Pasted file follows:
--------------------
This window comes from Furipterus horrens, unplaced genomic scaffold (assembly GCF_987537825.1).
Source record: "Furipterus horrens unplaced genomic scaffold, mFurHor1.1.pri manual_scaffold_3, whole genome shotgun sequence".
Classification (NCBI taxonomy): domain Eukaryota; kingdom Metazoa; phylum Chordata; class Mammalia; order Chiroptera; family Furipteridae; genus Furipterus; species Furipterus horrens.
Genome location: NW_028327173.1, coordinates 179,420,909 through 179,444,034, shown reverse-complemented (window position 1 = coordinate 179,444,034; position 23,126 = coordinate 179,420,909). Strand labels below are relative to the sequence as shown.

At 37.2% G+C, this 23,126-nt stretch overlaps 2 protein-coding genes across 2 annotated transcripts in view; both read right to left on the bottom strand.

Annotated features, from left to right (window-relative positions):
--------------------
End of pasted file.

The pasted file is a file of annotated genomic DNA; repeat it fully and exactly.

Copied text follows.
This window comes from Furipterus horrens, unplaced genomic scaffold (assembly GCF_987537825.1).
Source record: "Furipterus horrens unplaced genomic scaffold, mFurHor1.1.pri manual_scaffold_3, whole genome shotgun sequence".
Classification (NCBI taxonomy): domain Eukaryota; kingdom Metazoa; phylum Chordata; class Mammalia; order Chiroptera; family Furipteridae; genus Furipterus; species Furipterus horrens.
Genome location: NW_028327173.1, coordinates 179,420,909 through 179,444,034, shown reverse-complemented (window position 1 = coordinate 179,444,034; position 23,126 = coordinate 179,420,909). Strand labels below are relative to the sequence as shown.

At 37.2% G+C, this 23,126-nt stretch overlaps 2 protein-coding genes across 2 annotated transcripts in view; both read right to left on the bottom strand.

Annotated features, from left to right (window-relative positions):